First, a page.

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Monday, March 26, 2007

A psychotic world

Was home on paternity leave (modern day convenience) and...

Spent time with the new babe, Tinyiko and her sis, Talia - who, because of the new crowd around her, she flat out ignored me being her number one person in the whole world. The leave was spent in the village, Pankop, amidst the noise of birds and chickens running around the whole place and me lazying under a Marula tree drinking 2x 2l of fresh water a day. For some reason, I felt life was good that way: no worries of the fast city life and the pressures that come with it, the material competition that goes on everyday, the noise of the cars and mad traffic and taxis hooting all day long from am to pm, the rigid schedule that's forced by citylife and more of that crap about the city.

Well, the main reason I felt so good in the village, a place where I was born and lived for 20 years, was because I had just realised something that was just happening naturally: Talia (my first daughter) was playing ... in the streets nogal, with all the other village kids and nobody cared much whether she will be hurt, napped or bothered by psychos that parade the urban streets, in any city. Now that's most cities in the current under-siege South Africa, where crime unto babies, especially girls, is the order of the day.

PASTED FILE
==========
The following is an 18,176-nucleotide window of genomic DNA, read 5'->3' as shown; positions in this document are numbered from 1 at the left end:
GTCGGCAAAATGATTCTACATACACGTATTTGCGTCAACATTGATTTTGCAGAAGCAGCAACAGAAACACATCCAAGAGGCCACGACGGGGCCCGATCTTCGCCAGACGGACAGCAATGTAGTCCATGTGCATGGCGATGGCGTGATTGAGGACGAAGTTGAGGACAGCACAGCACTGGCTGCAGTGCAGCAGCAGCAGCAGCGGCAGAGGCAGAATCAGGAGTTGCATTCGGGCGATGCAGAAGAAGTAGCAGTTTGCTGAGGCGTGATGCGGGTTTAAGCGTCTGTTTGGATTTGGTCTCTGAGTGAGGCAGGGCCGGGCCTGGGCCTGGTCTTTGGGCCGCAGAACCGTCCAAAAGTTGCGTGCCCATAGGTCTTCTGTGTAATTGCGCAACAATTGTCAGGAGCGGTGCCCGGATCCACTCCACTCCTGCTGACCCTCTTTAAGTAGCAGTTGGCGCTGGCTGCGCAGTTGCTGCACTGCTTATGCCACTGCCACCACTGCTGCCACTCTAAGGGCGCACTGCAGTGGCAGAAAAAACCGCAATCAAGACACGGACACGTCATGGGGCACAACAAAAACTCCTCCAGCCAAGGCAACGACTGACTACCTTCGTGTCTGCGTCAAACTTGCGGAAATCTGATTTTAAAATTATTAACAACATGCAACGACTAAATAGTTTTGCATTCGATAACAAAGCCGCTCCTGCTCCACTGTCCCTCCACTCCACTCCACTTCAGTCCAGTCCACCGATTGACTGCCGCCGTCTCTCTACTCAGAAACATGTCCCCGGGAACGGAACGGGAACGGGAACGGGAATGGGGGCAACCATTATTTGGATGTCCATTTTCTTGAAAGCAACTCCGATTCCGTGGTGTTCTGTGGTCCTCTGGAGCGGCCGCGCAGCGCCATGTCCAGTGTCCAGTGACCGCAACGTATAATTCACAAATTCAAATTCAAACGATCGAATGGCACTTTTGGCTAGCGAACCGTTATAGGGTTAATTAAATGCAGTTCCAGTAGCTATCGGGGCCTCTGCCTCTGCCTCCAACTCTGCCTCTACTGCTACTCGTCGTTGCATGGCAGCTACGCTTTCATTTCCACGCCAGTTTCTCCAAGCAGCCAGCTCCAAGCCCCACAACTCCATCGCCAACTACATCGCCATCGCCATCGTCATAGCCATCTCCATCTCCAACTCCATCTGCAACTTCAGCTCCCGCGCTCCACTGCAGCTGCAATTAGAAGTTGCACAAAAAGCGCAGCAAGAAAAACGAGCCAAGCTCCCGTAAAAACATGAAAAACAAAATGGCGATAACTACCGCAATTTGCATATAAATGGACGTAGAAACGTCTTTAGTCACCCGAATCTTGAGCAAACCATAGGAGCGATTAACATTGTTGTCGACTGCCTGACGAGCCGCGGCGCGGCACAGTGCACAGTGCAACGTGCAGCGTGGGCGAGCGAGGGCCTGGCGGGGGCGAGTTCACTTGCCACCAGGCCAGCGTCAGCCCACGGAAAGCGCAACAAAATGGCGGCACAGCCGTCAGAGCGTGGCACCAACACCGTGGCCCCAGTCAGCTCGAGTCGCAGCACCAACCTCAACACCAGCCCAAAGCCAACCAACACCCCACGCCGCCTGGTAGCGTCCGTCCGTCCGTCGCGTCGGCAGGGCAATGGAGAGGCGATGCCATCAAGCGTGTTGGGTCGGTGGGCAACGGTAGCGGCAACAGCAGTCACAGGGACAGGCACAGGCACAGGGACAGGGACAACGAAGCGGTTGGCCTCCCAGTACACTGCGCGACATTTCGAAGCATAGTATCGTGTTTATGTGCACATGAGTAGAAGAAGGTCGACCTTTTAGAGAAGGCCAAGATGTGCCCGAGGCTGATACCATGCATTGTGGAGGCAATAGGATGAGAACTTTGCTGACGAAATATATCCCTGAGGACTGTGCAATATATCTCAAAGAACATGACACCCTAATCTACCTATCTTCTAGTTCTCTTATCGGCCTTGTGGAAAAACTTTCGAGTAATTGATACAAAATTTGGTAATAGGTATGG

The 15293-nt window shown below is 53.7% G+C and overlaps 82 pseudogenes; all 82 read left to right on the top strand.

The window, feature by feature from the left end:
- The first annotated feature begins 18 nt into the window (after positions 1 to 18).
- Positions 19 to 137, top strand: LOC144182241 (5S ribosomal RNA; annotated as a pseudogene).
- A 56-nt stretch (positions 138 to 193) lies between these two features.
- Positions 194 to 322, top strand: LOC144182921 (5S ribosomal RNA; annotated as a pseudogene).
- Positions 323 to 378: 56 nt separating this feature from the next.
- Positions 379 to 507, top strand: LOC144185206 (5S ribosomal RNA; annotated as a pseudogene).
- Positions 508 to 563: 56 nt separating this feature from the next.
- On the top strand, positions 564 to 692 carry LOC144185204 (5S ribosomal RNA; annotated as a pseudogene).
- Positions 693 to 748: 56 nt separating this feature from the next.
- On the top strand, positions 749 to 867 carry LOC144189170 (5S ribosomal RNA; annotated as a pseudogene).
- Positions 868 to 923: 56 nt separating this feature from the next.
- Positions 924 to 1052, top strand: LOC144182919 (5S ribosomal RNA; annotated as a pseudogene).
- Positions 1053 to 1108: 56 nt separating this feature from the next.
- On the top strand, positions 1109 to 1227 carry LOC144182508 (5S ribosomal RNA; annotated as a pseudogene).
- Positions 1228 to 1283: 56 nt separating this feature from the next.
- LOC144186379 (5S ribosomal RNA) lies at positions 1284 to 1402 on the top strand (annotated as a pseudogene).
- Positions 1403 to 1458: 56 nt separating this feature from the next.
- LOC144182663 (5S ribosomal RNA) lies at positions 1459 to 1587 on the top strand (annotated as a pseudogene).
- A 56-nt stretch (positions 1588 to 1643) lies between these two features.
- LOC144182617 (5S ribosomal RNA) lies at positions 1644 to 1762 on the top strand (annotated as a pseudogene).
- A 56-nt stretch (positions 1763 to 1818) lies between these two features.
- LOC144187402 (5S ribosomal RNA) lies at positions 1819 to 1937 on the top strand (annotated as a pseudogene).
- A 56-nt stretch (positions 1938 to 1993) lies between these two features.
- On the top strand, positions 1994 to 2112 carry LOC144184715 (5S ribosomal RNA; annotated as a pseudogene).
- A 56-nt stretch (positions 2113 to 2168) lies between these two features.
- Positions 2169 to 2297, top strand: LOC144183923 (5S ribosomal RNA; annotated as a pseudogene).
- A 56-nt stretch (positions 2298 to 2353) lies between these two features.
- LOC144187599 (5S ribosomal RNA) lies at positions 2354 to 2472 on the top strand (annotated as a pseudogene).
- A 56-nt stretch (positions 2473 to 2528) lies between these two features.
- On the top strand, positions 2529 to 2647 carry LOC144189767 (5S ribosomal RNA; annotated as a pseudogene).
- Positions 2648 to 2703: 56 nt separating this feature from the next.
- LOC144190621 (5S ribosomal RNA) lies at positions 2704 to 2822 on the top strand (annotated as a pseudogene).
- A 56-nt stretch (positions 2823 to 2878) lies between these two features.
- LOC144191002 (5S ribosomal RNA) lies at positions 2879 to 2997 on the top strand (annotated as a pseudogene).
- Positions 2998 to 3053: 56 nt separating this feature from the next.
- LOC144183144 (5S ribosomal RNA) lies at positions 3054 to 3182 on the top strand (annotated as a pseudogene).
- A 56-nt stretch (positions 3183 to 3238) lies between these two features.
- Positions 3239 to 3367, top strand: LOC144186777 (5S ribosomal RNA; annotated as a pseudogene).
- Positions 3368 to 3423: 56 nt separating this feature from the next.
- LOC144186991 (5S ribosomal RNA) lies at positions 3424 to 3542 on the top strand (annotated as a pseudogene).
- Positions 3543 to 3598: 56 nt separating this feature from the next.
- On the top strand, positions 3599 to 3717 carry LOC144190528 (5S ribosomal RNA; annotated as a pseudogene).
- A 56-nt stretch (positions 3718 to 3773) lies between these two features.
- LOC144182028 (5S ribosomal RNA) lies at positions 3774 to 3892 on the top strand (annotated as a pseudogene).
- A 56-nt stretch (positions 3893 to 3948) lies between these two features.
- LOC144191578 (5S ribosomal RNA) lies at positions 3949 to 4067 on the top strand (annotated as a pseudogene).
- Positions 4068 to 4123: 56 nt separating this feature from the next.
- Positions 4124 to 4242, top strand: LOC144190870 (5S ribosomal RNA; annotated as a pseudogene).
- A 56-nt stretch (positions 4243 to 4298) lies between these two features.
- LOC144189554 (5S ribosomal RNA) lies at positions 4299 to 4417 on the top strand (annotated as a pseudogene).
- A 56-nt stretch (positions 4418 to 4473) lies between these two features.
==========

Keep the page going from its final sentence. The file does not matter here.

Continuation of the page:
I don't imagine that when Talia and Tinyiko return back to Pretoria I would just care less if they played in the streets in Pretoria east. I don't think I would even be comfortable with them going about to play unwatched or uncontrolled in a public park here in Pretoria for I fear for their safety. Such is a pity for then their development that should come from their freedom of being kids ands free of unnecessary control (especially when it comes to not interferring with their play-abouts). In short, in the city, they may not enjoy themselves as they do in the village.

It was an interesting observation, which brought back sad memories of a story I covered for the Sunday Times back in 2005 involving two young black girls from Soweto - age ranging 9 - 13 I think. Now the psycho did something beyond human to them - which in South Africa is becoming the norm in the killings of children. He napped them as they were walking to church in the broad day light, probably and allegedly kept them somewhere isolated whilst repeatedly raping them over numerous days. The parents, as I had visited them during the long depressing search for their girls, were reeling with anger to say the least, although very forgiving and hopeful their girls will be found alive - the father relayed to me that he used to walk the streets of Soweto, Pimville, at night hoping to find them as it was quiter but only to be taumented by their voices in his head begging for mercy ("for me to come safe them" - he once relayed to me).